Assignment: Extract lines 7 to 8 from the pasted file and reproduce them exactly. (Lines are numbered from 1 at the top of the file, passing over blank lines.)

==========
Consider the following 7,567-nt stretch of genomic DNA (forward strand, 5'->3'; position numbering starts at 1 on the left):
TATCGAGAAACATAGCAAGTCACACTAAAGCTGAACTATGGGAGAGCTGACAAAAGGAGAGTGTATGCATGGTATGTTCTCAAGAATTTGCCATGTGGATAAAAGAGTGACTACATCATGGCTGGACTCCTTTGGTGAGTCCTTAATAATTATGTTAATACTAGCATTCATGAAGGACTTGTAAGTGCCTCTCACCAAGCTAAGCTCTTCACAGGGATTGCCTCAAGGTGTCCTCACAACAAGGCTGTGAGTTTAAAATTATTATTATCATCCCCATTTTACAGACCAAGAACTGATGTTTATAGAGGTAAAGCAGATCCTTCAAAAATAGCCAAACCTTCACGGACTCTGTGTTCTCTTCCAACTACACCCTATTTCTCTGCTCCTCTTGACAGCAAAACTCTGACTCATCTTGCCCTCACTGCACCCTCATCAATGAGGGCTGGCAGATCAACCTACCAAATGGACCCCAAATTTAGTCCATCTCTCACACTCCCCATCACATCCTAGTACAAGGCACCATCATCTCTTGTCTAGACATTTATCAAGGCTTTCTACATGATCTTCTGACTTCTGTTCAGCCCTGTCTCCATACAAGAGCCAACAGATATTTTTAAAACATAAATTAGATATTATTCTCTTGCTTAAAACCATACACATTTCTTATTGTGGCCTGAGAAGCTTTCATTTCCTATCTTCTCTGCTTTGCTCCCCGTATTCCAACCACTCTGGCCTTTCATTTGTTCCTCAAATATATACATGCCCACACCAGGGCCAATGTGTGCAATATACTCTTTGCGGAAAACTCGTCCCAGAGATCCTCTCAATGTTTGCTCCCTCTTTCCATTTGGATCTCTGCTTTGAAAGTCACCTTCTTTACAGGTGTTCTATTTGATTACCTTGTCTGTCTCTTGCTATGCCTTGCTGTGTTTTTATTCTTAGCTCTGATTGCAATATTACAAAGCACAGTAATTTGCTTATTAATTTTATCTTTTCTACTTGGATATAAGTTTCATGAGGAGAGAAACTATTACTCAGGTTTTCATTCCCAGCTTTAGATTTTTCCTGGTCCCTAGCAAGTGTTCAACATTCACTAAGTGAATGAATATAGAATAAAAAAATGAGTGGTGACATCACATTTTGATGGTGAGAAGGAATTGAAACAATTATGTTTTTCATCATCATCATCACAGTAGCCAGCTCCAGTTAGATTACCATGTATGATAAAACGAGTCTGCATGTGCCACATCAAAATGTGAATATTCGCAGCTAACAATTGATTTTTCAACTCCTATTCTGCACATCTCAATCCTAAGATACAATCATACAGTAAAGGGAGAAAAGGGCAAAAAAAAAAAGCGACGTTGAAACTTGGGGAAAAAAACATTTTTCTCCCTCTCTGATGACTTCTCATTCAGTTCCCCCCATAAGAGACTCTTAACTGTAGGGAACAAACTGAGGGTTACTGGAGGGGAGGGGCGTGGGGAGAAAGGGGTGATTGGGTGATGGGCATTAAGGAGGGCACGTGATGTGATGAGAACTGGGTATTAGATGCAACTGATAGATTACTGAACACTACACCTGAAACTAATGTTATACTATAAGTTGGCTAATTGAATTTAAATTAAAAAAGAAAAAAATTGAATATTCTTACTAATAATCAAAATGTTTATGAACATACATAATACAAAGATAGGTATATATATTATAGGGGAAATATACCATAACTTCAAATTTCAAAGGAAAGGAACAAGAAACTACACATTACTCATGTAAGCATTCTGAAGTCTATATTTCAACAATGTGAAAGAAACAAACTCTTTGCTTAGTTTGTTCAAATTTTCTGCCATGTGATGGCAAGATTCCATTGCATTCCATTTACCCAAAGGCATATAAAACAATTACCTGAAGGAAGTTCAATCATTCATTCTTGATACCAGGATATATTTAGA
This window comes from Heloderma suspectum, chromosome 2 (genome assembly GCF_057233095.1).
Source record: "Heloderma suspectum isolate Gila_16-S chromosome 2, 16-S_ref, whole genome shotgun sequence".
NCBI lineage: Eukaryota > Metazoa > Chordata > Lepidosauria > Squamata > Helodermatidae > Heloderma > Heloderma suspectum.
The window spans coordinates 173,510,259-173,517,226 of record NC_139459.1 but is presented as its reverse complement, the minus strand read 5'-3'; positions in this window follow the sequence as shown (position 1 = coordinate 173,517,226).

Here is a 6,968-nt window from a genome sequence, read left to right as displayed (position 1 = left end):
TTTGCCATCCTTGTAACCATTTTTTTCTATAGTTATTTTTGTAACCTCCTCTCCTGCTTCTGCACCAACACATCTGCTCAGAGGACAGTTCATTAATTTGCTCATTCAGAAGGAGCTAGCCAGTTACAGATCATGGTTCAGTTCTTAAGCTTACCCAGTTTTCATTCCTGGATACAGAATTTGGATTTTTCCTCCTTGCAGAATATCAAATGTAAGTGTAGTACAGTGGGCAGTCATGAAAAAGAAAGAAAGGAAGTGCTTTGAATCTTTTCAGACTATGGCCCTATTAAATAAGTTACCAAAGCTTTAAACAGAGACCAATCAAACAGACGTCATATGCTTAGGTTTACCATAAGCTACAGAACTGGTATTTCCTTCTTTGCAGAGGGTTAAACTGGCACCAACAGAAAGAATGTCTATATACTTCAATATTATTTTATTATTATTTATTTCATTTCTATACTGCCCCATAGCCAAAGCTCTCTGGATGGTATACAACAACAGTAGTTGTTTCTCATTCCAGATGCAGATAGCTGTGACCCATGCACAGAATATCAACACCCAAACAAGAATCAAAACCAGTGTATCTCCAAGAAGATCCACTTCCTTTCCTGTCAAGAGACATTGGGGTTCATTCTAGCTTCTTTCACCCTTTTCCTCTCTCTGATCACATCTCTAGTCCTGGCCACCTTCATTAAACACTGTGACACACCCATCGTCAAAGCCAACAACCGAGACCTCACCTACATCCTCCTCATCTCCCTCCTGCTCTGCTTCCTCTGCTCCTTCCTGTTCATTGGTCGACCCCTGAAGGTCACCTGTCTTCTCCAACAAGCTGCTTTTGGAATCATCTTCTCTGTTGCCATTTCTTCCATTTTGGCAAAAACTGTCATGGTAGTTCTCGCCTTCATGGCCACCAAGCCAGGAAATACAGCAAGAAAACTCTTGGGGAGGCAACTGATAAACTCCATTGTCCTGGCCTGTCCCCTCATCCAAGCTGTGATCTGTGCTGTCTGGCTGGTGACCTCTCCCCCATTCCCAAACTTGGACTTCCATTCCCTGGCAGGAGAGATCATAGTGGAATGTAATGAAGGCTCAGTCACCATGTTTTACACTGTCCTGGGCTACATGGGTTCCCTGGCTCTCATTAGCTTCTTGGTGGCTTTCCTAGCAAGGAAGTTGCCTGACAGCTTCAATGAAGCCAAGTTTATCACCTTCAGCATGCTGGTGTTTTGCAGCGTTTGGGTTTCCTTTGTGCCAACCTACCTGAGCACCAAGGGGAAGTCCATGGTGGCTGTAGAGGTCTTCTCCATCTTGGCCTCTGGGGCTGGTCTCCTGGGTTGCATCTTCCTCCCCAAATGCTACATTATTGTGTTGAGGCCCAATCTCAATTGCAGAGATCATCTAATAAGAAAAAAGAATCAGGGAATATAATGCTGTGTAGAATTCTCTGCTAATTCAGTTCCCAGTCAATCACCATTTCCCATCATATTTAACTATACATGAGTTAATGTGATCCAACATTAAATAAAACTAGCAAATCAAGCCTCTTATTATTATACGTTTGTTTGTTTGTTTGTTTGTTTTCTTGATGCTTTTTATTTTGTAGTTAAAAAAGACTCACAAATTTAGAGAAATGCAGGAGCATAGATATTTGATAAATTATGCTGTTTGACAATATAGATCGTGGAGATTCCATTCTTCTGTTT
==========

Here is a 6,968-nt window from a genome sequence, read left to right as displayed (position 1 = left end):
TTTGCCATCCTTGTAACCATTTTTTTCTATAGTTATTTTTGTAACCTCCTCTCCTGCTTCTGCACCAACACATCTGCTCAGAGGACAGTTCATTAATTTGCTCATTCAGAAGGAGCTAGCCAGTTACAGATCATGGTTCAGTTCTTAAGCTTACCCAGTTTTCATTCCTGGATACAGAATTTGGATTTTTCCTCCTTGCAGAATATCAAATGTAAGTGTAGTACAGTGGGCAGTCATGAAAAAGAAAGAAAGGAAGTGCTTTGAATCTTTTCAGACTATGGCCCTATTAAATAAGTTACCAAAGCTTTAAACAGAGACCAATCAAACAGACGTCATATGCTTAGGTTTACCATAAGCTACAGAACTGGTATTTCCTTCTTTGCAGAGGGTTAAACTGGCACCAACAGAAAGAATGTCTATATACTTCAATATTATTTTATTATTATTTATTTCATTTCTATACTGCCCCATAGCCAAAGCTCTCTGGATGGTATACAACAACAGTAGTTGTTTCTCATTCCAGATGCAGATAGCTGTGACCCATGCACAGAATATCAACACCCAAACAAGAATCAAAACCAGTGTATCTCCAAGAAGATCCACTTCCTTTCCTGTCAAGAGACATTGGGGTTCATTCTAGCTTCTTTCACCCTTTTCCTCTCTCTGATCACATCTCTAGTCCTGGCCACCTTCATTAAACACTGTGACACACCCATCGTCAAAGCCAACAACCGAGACCTCACCTACATCCTCCTCATCTCCCTCCTGCTCTGCTTCCTCTGCTCCTTCCTGTTCATTGGTCGACCCCTGAAGGTCACCTGTCTTCTCCAACAAGCTGCTTTTGGAATCATCTTCTCTGTTGCCATTTCTTCCATTTTGGCAAAAACTGTCATGGTAGTTCTCGCCTTCATGGCCACCAAGCCAGGAAATACAGCAAGAAAACTCTTGGGGAGGCAACTGATAAACTCCATTGTCCTGGCCTGTCCCCTCATCCAAGCTGTGATCTGTGCTGTCTGGCTGGTGACCTCTCCCCCATTCCCAAACTTGGACTTCCATTCCCTGGCAGGAGAGATCATAGTGGAATGTAATGAAGGCTCAGTCACCATGTTTTACACTGTCCTGGGCTACATGGGTTCCCTGGCTCTCATTAGCTTCTTGGTGGCTTTCCTAGCAAGGAAGTTGCCTGACAGCTTCAATGAAGCCAAGTTTATCACCTTCAGCATGCTGGTGTTTTGCAGCGTTTGGGTTTCCTTTGTGCCAACCTACCTGAGCACCAAGGGGAAGTCCATGGTGGCTGTAGAGGTCTTCTCCATCTTGGCCTCTGGGGCTGGTCTCCTGGGTTGCATCTTCCTCCCCAAATGCTACATTATTGTGTTGAGGCCCAATCTCAATTGCAGAGATCATCTAATAAGAAAAAAGAATCAGGGAATATAATGCTGTGTAGAATTCTCTGCTAATTCAGTTCCCAGTCAATCACCATTTCCCATCATATTTAACTATACATGAGTTAATGTGATCCAACATTAAATAAAACTAGCAAATCAAGCCTCTTATTATTATACGTTTGTTTGTTTGTTTGTTTGTTTTCTTGATGCTTTTTATTTTGTAGTTAAAAAAGACTCACAAATTTAGAGAAATGCAGGAGCATAGATATTTGATAAATTATGCTGTTTGACAATATAGATCGTGGAGATTCCATTCTTCTGTTT